NIOSHTIC-2 Publications Search
Effect of workload on task performance on inclined surfaces.
Bhattacharya A; Succop P; Bagchee A
NIOSH 2001 Dec; :1-259
This study provides an experimental design for investigating the main effects and interaction between fall risk factors associated with task performance on inclined surface on workers' postural balance, postural muscle contraction patterns and eye movement patterns. The risk factors studied were standing surface inclination, job-task type, and experience in working on inclined/elevated surfaces, physical fatigue, and lack of visual cue in the environment. In this study, postural instability and propensity of loss of balance due to fall risk factors were evaluated for 82 industrial workers' performance (20 to 58 years of age) on test conditions, which represent combinations of these risk factors. This study addressed the following questions: (a) How do work surface inclination and muscle fatigue affect postural balance and postural muscle contraction patterns and eye movement patterns? (b) Do workers with experience in working on inclined surface have better visual spatial perception than those with no experience and (c) Does an experienced worker utilize his/her visual environment differently than the inexperienced worker in maintaining better postural balance during task performance on inclined surface? Results obtained from this study with industrial worker subjects now provide the basis for future prospective studies using a larger sample to determine the impact of training programs for improving postural balance of inexperienced workers working on incline surfaces. The results obtained from this study will now help enhance our existing statistical model showing the relationship between postural stability and propensity of loss of balance and the independent variables characterizing the experience, muscle fatigue, job-task type, visual cue and personal risk factors. The significant findings from this study are given in the previous section.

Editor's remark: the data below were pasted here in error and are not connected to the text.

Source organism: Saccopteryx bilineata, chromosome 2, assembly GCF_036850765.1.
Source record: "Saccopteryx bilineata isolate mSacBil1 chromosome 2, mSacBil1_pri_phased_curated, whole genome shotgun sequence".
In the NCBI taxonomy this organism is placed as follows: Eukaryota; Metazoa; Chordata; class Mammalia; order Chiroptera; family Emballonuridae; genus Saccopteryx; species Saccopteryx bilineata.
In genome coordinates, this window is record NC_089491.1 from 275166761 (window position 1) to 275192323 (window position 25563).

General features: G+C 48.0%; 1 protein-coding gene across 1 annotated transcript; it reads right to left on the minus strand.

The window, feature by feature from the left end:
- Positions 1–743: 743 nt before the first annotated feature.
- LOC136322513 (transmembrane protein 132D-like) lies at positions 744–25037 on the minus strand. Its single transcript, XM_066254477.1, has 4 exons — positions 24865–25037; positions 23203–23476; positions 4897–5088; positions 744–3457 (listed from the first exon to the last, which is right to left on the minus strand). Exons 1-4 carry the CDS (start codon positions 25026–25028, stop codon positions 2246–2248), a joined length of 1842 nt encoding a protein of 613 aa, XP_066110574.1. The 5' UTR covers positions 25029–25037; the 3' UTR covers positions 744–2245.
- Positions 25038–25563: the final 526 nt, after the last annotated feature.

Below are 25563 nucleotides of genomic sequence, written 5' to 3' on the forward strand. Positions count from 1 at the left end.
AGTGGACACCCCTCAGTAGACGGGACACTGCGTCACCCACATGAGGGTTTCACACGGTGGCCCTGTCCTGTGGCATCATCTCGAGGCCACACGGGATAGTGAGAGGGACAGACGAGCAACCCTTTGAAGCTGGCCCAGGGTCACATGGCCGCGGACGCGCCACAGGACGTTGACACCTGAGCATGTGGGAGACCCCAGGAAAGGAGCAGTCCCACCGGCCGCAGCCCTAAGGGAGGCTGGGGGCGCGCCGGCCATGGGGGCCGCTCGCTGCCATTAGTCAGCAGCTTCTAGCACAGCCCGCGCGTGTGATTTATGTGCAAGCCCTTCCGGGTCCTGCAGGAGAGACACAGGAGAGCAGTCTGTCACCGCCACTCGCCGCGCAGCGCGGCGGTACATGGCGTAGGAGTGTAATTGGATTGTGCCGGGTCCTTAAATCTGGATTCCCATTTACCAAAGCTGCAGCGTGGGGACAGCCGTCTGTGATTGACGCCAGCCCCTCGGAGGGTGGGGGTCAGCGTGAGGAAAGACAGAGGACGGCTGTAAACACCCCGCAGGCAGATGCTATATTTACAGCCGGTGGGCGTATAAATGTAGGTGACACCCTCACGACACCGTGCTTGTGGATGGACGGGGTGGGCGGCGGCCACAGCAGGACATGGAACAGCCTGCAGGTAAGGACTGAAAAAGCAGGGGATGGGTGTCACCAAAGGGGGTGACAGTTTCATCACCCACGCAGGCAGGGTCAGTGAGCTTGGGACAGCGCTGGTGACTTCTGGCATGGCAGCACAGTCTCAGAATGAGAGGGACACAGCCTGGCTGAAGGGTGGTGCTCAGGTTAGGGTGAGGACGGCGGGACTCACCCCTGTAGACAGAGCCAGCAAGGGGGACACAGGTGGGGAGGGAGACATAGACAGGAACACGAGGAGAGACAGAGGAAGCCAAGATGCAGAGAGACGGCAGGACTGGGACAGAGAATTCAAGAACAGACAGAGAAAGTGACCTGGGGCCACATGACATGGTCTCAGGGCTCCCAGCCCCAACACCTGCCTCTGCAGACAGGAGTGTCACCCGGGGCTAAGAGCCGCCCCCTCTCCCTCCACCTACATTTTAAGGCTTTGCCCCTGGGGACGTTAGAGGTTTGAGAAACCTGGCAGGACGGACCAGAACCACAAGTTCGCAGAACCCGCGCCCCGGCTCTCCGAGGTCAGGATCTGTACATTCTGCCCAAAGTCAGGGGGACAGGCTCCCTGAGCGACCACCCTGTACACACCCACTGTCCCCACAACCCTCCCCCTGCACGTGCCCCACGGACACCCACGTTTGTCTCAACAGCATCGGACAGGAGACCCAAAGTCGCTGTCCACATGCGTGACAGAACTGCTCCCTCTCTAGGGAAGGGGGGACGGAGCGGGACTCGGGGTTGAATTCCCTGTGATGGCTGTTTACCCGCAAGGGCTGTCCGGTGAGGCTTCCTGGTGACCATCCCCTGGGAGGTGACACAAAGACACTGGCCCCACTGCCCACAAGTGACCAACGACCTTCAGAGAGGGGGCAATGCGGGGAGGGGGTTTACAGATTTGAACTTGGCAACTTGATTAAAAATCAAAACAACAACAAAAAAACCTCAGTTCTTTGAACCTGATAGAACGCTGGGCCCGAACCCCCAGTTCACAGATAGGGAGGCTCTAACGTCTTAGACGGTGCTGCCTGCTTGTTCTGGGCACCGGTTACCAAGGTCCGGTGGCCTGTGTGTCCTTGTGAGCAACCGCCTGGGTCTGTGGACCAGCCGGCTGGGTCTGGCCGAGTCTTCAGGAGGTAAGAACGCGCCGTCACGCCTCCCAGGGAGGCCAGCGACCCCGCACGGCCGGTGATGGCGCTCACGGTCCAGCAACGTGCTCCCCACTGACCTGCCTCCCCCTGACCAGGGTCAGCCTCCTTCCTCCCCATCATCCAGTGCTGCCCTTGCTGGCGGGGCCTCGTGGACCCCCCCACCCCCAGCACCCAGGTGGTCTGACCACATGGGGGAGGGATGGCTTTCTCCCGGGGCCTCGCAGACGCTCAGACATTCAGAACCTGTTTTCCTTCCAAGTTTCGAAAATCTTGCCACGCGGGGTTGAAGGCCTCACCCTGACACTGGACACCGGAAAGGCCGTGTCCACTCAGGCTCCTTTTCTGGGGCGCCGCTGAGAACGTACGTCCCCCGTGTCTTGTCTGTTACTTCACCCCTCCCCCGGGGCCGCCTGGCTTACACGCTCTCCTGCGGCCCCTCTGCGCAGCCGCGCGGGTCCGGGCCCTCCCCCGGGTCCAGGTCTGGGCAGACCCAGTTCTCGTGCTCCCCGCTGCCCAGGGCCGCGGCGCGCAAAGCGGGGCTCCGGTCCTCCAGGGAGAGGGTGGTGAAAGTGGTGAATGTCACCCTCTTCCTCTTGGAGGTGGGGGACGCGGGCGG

Risk factors; Injuries; Task performance; Posture; Eye movement; Fatigue; Environmental factors; Muscle contraction; Muscles; Visual perception; Statistical analysis
Biomechanics-Ergonomics Research Labs and Epidemiology/Biostatistics Division, Department of Environmental Health, College of Medicine, University of Cincinnati, Cincinnati, OH 45267-0056
Final Grant Report
Research Tools and Approaches; Risk Assessment Methods
National Institute for Occupational Safety and Health
University of Cincinnati, College of Medicine, Cincinnati, Ohio
Page last reviewed: June 15, 2021
Content source: National Institute for Occupational Safety and Health Education and Information Division